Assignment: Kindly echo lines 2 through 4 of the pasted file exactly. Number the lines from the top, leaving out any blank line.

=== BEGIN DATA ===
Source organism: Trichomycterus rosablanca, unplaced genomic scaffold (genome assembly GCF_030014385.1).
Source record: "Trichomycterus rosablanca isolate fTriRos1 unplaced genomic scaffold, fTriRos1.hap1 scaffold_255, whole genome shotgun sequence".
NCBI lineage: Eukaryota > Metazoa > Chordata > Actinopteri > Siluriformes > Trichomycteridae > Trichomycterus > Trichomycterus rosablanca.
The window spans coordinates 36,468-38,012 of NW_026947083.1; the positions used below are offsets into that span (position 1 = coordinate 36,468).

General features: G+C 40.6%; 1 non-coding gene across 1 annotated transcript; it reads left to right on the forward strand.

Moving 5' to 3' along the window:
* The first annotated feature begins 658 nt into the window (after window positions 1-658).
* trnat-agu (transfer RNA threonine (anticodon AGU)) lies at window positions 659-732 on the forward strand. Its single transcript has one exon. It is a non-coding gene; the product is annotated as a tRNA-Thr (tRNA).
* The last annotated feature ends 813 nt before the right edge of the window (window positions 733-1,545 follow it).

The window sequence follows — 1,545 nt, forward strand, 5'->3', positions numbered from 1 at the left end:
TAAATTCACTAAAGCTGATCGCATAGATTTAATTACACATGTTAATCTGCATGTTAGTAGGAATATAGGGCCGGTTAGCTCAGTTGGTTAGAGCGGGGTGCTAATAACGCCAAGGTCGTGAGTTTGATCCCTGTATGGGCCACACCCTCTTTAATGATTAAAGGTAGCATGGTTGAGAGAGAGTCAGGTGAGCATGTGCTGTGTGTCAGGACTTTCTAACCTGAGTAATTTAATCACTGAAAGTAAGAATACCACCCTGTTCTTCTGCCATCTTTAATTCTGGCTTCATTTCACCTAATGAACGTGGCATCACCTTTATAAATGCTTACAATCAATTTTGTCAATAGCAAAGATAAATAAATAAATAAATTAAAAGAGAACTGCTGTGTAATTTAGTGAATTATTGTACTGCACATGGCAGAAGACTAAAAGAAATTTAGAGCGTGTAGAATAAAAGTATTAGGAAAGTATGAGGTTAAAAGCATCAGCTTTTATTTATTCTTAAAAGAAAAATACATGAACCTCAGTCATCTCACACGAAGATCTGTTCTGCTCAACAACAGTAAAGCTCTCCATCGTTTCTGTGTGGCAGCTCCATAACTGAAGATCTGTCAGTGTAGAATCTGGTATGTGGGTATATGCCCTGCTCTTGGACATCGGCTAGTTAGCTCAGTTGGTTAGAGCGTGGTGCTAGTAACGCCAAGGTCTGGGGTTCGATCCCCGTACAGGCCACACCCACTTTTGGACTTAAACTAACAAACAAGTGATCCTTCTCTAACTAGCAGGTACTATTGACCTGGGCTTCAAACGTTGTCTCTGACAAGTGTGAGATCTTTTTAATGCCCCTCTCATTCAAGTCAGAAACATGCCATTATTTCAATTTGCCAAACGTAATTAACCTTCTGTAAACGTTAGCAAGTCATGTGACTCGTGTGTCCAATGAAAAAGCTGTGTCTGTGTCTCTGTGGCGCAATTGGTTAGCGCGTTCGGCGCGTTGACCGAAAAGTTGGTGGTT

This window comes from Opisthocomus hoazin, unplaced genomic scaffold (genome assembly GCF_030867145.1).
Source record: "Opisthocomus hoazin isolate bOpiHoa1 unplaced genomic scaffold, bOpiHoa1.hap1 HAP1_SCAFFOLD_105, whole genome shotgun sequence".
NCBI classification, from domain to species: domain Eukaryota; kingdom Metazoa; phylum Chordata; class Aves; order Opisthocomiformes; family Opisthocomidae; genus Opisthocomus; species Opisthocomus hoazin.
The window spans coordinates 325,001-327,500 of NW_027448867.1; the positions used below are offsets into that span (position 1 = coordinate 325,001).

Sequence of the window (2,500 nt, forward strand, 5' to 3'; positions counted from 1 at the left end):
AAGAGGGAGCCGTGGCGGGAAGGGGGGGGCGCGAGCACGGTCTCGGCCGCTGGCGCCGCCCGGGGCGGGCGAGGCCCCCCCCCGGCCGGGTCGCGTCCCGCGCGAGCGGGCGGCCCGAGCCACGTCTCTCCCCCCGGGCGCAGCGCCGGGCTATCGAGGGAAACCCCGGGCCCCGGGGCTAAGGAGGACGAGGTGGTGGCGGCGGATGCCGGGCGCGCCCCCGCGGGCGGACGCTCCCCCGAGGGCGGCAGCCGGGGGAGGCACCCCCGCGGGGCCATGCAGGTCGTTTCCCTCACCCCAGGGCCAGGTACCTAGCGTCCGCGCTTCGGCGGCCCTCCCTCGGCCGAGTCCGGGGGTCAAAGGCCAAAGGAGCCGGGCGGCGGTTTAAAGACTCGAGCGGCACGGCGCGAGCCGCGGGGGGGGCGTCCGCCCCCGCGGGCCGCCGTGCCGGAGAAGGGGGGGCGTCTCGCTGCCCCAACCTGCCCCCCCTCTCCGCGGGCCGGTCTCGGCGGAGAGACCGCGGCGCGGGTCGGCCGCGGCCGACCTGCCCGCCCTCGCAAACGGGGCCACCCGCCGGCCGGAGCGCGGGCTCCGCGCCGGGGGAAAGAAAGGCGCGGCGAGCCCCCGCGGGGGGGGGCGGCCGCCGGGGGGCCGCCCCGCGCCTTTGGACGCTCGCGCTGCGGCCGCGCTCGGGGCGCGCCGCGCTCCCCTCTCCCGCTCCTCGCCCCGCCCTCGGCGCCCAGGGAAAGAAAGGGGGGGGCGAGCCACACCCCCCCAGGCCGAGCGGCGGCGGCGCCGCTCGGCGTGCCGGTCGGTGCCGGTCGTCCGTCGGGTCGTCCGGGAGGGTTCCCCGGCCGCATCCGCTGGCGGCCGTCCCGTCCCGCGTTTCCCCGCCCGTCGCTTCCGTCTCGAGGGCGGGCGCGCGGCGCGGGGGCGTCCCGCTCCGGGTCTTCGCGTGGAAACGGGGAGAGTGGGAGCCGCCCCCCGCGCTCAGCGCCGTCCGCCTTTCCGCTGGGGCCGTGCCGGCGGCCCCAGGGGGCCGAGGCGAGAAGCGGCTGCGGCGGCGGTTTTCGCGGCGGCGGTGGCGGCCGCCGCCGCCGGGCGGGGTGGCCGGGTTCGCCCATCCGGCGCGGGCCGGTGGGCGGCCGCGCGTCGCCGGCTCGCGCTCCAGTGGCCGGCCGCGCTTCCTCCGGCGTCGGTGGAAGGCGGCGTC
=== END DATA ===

Source record: "Trichomycterus rosablanca isolate fTriRos1 unplaced genomic scaffold, fTriRos1.hap1 scaffold_255, whole genome shotgun sequence".
NCBI lineage: Eukaryota > Metazoa > Chordata > Actinopteri > Siluriformes > Trichomycteridae > Trichomycterus > Trichomycterus rosablanca.
The window spans coordinates 36,468-38,012 of NW_026947083.1; the positions used below are offsets into that span (position 1 = coordinate 36,468).